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Change is good

de (26-5-2010)

Well, that’s been my mantra for as long as I can remember.  Most probably it became my theme song since life has dealt me many things…like many others who’ve lived awhile…many things unexpected, surprising and challenging.  The biggest surprise, unexpected and certainly challenging, has been my tour of duty in the U.S. Peace Corps.

At 51 years old, this „mission” would certainly be a change.  A change from the „good life” of charming, historic downtown Charleston, SC, USA. And a big change from the role of grandmother, tour guide, citizen, friend, and neighbor.  I came here to Romania to teach English and I’ve certainly done that.  But what I had come for (to fulfill a lifelong promise as a part of the Kennedy Generation) held no candle to what I received.  Now, as I mark the first year here in-country, I find that I cannot truly express all of the gifts that I have been given in this short article.  Not by a longshot.

For one, the hundreds of children whom I have come to know.  The ones that wait for me to walk home from school, those that cheer when I enter the classroom, those that learn to cook international foods with organic local ingredients in my gazda (host family) provided kitchen, and those that need an ear, a hug, a hand, or just some time to play.  And their parents.  All the ones who first knew nothing of my presence who now meet me on the street, speak to me after school events, and listen intently as I rattle off the praises that I have for their little ones or express my gratitude for their company here.

There are my fellow teachers and colleagues and community liaisons, the mayor and his wife, my counterpartRomanian teachers and all of the people who live and work in the school who may not hear every lesson that I give in the classroom, but they know that there is progress, as I know that I must constantly work to provide an interesting and creative way for my students to connect and to share culture and language with me.

Then there are the neighbors.  Those that have become like old friends.  They see me gardening or taking photos and they want to talk (always in Romanian, of course). They might be walking with their cows, or buying things at the local magazin (store) or picking up water at the well outside their gate.  All of them, without exception, have generously and kindly welcomed me as the new resident here. They have given me gifts of spirit, gifts of farm fresh goods, and gifts of wisdom every day.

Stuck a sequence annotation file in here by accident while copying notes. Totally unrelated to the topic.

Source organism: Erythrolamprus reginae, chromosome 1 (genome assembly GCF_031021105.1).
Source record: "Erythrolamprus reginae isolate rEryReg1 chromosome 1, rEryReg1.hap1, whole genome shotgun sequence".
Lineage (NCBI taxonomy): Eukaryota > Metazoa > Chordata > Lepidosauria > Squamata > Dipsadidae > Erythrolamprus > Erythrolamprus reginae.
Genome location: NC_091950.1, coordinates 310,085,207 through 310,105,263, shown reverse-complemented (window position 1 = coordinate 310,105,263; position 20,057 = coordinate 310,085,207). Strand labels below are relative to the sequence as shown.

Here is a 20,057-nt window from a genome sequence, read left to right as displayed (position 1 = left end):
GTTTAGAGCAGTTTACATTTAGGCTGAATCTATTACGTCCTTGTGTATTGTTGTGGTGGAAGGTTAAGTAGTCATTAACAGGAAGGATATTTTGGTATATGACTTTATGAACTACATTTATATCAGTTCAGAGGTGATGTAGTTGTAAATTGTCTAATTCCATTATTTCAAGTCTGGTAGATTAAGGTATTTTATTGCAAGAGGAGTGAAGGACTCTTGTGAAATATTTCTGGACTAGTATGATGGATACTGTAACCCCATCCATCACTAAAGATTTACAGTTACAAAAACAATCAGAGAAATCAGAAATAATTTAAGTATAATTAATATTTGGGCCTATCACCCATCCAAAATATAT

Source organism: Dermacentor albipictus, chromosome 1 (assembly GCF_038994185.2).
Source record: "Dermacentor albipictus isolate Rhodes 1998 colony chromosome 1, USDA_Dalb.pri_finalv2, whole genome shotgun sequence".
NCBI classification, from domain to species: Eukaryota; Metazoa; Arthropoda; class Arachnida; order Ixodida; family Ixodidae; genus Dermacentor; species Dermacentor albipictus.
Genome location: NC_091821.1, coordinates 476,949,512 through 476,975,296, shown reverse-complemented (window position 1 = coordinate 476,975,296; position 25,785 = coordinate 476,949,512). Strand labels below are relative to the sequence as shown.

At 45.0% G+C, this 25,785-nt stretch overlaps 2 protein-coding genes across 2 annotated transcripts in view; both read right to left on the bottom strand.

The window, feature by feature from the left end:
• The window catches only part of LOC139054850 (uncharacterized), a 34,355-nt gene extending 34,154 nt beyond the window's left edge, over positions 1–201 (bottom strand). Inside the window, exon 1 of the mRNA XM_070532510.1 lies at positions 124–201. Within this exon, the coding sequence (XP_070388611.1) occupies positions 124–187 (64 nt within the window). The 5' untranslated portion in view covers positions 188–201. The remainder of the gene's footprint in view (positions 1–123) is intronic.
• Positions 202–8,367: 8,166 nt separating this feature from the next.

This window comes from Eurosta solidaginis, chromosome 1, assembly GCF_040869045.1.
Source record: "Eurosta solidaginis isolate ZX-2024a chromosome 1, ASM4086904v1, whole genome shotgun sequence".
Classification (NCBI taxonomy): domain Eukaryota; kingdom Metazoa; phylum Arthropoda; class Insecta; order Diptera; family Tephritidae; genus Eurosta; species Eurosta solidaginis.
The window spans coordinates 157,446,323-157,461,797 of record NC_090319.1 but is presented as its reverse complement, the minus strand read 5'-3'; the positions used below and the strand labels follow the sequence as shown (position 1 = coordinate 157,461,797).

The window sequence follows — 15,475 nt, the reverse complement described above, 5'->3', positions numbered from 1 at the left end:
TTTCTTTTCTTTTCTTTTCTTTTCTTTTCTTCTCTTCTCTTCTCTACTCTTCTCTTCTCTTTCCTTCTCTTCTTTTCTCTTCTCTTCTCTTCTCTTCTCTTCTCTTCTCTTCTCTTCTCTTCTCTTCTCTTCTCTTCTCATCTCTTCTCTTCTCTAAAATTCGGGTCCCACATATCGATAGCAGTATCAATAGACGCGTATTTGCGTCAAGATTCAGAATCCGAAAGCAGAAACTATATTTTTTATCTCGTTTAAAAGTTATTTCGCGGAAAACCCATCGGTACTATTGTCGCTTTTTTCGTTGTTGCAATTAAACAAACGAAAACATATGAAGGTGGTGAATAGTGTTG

The friends that I have made by way of introduction and of sheer effort have come to be close, familiar, and necessary to my life here.  Here in the mountains, along the river Trotus, I am within a pocket of nature and a communa of villages steeped with tradition that has proven to be the wonderland of sorts that I wouldn’t have dreamed of if I had never signed on for this job.

„The toughest job you’ll ever love”, says one of the slogans of the Peace Corps.  I remember that slogan from way back when.  And at times, it really is.  I’ve been faced with the death of my best friend from cancer just 2 months into my service.  I have thoroughly differed from any routine I ever had.  There’s been no heat, no water, and none of the things I used to know.  There have been long train rides, sleepless nights, and long waits between phone calls or packages from „home”.

Aside from all that, there have been moments of real beauty, serenity, and what I believe to be God-given miraclesboth in and out of school.  The Peace Corps and my past life had prepared me for all that I might encounter except one thing:  The absolute joy at knowing that not only am I able to provide something different and valuable to everyone I meet here, but I am also the recipient of the valuable asset of a time that I will never ever want to forget or be without.  And now, I think that I will write a new slogan just for my own unique experience.  It will say, „Peace Corps Romania:  Facing the Changes and Changing for a Lifetime.”

See what I’ve done, what I’ve seen, and how this country and its people have truly changed my life at http://myromanianholiday.blogspot.com.

Natalie Montanaro, M.Ed.

US Peace Corps
Sat. Brusturoasa
Jud. Bacau
Romania
607075

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